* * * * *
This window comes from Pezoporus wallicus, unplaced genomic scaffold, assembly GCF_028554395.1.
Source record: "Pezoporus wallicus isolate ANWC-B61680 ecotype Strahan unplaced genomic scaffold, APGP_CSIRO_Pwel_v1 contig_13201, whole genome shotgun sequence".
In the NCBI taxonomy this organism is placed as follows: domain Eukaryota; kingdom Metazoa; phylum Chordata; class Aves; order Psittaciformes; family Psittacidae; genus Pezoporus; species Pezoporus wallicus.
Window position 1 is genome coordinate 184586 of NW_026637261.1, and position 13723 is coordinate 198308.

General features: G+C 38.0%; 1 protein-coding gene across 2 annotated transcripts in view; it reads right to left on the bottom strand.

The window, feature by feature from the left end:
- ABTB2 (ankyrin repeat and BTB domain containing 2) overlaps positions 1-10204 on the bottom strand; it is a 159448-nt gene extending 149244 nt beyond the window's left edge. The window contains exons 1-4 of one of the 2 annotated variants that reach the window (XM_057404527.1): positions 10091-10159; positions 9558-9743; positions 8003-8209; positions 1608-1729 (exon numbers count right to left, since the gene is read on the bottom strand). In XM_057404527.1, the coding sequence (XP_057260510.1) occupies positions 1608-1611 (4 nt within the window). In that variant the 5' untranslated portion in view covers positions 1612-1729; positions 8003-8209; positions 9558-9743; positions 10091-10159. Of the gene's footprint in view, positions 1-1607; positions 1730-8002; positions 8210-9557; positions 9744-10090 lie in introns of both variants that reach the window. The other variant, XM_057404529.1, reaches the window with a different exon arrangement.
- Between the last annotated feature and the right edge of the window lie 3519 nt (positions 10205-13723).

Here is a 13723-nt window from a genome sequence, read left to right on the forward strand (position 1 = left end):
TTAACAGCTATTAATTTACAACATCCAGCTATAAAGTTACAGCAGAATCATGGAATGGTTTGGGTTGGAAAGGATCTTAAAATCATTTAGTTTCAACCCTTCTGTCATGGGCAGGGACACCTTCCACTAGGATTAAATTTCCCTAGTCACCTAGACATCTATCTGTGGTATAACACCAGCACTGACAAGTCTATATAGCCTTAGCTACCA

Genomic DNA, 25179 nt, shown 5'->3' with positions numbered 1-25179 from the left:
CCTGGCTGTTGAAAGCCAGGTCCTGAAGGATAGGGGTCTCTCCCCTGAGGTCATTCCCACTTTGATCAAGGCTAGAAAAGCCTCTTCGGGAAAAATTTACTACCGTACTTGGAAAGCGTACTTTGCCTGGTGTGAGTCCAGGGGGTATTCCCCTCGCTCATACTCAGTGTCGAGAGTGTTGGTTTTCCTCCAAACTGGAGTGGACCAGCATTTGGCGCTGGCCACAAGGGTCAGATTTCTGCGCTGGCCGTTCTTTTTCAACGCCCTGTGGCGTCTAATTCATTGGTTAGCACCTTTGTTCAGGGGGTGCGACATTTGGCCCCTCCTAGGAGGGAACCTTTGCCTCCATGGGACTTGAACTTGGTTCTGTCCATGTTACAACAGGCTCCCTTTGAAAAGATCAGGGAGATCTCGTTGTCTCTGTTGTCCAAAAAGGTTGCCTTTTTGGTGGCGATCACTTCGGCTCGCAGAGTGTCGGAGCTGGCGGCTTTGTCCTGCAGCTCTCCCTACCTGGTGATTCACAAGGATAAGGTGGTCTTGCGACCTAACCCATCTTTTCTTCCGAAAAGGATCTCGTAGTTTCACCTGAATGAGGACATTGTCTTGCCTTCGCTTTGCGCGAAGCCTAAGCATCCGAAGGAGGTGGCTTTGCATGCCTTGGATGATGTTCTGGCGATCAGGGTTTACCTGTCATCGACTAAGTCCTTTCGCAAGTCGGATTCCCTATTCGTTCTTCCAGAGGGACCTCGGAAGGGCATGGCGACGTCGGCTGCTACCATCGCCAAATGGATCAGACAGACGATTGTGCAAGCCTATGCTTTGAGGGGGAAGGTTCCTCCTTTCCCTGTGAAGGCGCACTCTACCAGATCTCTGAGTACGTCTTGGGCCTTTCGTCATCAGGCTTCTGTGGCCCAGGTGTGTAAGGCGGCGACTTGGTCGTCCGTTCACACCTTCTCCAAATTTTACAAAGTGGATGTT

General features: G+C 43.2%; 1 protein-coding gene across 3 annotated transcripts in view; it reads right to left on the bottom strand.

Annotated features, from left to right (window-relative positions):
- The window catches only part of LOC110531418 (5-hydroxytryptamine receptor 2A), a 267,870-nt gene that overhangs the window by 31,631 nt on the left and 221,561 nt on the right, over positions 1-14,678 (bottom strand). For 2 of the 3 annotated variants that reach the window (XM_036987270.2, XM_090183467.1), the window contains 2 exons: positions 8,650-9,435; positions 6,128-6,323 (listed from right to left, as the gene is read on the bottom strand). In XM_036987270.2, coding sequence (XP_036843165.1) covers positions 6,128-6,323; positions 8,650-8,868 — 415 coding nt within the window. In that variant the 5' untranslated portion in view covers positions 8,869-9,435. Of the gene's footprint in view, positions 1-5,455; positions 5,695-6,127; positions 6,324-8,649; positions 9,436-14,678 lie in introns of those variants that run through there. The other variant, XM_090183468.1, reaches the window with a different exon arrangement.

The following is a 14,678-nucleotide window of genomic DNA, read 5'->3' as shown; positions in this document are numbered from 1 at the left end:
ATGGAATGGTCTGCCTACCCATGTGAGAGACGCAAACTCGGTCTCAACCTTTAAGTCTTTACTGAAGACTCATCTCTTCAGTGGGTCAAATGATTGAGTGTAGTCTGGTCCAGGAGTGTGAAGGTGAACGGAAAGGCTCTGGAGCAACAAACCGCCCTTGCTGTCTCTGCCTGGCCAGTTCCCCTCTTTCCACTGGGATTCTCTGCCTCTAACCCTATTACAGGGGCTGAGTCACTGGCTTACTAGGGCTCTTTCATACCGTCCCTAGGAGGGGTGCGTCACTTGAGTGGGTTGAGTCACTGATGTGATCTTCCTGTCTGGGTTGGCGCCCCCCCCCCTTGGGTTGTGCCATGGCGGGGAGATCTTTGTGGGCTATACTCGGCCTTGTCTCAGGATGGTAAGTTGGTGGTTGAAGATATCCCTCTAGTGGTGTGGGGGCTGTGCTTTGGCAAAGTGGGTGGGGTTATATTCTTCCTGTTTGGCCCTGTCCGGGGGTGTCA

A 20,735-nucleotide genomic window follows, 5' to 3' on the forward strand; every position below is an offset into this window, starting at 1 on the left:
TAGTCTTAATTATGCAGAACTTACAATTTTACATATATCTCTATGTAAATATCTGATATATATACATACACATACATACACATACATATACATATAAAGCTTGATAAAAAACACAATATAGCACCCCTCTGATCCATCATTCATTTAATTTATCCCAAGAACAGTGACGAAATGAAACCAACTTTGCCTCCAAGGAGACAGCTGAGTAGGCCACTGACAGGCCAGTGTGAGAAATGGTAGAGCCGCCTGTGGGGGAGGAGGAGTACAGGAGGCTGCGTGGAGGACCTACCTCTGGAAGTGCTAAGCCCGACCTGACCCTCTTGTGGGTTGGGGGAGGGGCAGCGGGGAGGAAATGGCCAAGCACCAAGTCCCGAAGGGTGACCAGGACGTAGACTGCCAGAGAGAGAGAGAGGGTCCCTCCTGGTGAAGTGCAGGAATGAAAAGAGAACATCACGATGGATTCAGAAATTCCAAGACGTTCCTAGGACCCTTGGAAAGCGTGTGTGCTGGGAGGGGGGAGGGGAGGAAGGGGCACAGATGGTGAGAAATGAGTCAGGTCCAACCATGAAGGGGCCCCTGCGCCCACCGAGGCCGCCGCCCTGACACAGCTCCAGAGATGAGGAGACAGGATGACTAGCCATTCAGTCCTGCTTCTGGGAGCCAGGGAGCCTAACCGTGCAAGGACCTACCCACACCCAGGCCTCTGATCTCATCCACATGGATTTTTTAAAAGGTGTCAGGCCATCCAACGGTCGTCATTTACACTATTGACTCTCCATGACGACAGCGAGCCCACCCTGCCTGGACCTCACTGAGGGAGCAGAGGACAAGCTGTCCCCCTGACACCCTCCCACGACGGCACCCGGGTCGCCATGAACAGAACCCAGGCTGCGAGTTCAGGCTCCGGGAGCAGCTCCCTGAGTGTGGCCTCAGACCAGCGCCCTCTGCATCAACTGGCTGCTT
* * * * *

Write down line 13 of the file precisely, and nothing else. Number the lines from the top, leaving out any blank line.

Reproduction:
General features: G+C 43.2%; 1 protein-coding gene across 3 annotated transcripts in view; it reads right to left on the bottom strand.